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SpaceX launches 60 Starlink Satellites from the Kennedy Space Center

SpaceX launches 60 Starlink Satellites from the Kennedy Space Center

After several delays caused by a whole lot of factors, including weather and an unusual sensor reading, SpaceX finally launched another round of its 60 Starlink broadband internet satellites. The launch occurred at the Kennedy Space Center in Florida at about 7:29 am EDT on Thursday.

This is the 12th Starlink mission to date since several other launches in the past, bringing SpaceX’s internet-beaming satellite “constellation” to more than 700. The satellites were reportedly deployed into orbit after a successful launch.

The launch will ensure that there’s adequate coverage in North America, especially for potential customers in the US who had been starved of the requisite broadband. This latest mission made use of the Falcon 9 booster stage used in previous missions, including the Crew Dragon Demo-2 launch that had a human crew.

SpaceX is engaging in private testing of its Starlink satellites, which has been duly optimized for connection and latency. In a statement by the company, it said it was able to achieve a download speed of up to 100 megabits per second. It said it will open the beta phase to the public towards the end of the year.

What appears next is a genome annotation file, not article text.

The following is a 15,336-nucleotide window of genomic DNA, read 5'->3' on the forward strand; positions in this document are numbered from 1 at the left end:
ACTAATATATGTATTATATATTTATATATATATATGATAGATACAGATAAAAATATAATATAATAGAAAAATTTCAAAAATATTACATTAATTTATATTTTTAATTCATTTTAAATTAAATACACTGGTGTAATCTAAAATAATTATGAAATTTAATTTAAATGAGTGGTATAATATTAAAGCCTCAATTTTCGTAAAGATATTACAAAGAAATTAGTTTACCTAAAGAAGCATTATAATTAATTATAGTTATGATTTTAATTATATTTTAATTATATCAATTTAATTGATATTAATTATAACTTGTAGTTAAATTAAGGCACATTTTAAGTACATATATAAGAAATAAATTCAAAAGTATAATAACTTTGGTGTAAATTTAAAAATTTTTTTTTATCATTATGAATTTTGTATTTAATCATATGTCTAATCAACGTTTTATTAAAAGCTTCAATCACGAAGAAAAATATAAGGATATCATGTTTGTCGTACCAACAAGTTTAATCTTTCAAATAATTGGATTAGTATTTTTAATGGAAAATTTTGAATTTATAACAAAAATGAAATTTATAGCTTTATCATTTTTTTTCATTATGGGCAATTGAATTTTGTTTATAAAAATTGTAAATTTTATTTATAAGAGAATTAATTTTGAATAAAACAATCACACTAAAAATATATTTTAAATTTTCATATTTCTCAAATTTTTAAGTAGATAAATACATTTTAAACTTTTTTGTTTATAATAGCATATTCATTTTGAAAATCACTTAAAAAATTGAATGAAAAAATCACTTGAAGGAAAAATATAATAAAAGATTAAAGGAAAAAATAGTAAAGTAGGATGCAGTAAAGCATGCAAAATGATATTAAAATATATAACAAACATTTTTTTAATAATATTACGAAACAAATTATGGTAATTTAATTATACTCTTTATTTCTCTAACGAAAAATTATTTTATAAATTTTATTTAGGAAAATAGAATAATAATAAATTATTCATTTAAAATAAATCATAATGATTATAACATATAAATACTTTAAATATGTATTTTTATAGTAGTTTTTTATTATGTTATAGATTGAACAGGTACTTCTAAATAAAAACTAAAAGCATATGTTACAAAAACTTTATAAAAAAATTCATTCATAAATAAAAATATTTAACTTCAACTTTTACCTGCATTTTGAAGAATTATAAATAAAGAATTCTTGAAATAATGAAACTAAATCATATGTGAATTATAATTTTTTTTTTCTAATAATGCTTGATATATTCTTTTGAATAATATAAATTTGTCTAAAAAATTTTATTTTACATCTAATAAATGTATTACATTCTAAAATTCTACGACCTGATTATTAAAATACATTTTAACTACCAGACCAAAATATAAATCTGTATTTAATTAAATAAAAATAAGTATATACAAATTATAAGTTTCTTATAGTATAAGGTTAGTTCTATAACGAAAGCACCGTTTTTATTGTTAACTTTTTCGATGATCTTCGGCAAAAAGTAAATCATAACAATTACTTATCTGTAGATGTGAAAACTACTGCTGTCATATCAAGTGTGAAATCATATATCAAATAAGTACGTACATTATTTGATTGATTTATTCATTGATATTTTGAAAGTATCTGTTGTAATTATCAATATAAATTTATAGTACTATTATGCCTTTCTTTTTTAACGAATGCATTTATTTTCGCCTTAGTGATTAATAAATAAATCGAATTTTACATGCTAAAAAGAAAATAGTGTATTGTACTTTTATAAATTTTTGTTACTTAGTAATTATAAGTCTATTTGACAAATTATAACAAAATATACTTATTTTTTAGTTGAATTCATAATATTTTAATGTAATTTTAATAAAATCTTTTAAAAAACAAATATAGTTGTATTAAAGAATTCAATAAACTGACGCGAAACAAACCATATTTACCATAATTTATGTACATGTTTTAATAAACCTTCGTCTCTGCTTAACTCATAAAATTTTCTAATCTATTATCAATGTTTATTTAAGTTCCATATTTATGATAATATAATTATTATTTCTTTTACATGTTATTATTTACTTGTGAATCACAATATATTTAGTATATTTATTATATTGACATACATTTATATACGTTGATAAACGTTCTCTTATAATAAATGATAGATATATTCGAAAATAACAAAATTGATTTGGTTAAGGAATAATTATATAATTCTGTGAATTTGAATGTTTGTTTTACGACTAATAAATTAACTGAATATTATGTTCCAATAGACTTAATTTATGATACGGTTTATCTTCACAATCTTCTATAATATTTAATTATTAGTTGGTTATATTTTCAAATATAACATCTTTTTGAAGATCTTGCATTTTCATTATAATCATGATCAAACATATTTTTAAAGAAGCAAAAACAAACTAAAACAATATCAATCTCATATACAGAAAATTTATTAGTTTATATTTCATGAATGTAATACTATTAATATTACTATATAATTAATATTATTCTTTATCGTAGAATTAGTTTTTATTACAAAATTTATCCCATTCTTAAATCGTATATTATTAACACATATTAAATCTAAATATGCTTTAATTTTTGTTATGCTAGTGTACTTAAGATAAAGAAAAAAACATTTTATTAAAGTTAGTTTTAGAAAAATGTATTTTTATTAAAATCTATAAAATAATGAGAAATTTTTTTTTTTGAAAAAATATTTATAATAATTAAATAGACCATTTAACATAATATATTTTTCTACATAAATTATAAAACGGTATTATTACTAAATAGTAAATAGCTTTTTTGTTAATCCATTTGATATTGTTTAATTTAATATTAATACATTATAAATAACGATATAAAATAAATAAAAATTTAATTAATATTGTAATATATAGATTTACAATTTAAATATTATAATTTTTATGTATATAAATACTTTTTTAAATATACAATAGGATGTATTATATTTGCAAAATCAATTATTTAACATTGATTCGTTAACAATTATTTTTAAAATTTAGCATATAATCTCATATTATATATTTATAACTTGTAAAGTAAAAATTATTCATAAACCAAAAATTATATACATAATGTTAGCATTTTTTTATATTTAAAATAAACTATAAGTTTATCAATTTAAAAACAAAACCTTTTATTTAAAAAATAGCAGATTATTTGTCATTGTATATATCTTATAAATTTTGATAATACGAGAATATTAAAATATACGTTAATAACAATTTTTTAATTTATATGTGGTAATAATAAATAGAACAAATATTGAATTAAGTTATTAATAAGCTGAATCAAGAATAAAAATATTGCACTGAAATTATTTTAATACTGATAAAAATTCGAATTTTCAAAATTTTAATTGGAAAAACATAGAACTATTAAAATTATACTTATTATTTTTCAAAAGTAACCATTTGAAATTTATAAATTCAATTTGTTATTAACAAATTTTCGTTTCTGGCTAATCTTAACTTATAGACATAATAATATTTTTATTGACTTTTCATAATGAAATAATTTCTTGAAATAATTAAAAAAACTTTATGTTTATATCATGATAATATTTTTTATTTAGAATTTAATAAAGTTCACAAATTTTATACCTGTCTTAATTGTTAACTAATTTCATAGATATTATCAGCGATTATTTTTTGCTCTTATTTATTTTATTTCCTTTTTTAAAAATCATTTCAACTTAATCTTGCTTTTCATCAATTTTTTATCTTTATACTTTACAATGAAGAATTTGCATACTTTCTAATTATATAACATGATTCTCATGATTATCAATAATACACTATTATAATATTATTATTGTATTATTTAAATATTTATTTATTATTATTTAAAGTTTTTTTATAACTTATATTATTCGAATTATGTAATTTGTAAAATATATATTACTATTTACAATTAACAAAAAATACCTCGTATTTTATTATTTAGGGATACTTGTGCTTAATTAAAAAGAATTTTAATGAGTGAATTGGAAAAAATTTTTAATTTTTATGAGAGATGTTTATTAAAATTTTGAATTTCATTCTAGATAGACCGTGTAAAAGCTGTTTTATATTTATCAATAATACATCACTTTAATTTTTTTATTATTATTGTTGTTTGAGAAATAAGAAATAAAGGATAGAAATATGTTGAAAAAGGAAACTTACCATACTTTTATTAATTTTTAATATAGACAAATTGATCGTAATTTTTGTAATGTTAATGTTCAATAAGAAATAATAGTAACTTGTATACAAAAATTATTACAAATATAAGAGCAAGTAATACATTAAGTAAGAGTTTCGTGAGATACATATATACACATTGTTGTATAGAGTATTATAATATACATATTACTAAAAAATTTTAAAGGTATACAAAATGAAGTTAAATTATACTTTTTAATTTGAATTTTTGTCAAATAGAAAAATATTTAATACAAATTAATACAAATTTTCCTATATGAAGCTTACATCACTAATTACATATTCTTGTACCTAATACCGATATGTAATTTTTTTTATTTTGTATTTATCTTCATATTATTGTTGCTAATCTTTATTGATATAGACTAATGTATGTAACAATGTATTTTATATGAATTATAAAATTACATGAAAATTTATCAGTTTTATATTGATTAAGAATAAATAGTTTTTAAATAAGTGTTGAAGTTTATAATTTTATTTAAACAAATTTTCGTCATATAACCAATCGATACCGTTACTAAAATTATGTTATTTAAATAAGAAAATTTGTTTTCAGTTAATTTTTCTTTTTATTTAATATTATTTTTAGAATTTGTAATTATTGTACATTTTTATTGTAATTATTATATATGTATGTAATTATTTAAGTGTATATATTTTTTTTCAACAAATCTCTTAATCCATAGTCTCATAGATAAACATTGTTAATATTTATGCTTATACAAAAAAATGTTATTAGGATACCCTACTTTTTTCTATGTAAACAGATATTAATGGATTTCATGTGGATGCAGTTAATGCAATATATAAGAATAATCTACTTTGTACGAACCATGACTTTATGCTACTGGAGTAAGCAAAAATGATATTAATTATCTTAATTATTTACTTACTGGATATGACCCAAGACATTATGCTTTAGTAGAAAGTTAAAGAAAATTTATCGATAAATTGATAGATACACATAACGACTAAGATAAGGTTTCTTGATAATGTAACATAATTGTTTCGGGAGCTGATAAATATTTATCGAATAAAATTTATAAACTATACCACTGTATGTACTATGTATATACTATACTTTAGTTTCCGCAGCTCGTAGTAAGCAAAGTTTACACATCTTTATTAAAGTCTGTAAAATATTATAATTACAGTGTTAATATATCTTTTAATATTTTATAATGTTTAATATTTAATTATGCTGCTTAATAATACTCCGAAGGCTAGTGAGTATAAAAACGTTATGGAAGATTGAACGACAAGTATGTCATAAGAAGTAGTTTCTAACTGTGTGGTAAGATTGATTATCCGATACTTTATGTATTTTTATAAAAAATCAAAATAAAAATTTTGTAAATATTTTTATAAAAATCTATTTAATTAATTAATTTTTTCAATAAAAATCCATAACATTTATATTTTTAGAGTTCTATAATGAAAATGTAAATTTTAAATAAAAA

“Once these satellites reach their target position, we will be able to roll out a fairly wide public beta in the northern US and hopefully southern Canada,” company CEO Elon Musk tweeted. “Other countries to follow as soon as we receive regulatory approval.”

Since the beginning of July, SpaceX had been running a private test in parts of the northern US, and southern Canada made up largely of its employees. The company said it gave connectivity preferences to emergency services. Only last week, Washington state military’s emergency management unit said it utilized Starlink’s terminals for its emergency response in parts of the state ravaged by wildfires.

The company said its stated objective is to create a network that will provide reliable and affordable internet service around the world, especially in far-away and secluded areas devoid of stable internet services.

The company’s beta program means more and more customers will be looking to dump low-quality broadband connections of conventional satellite and mobile broadband services and opt for a reliable substitute that SpaceX satellite broadband offers.

SpaceX is an important commercial partner of the US space agency, NASA. It supplies the agency with reusable rocket launch systems for its space program.

Source: zdnet.com

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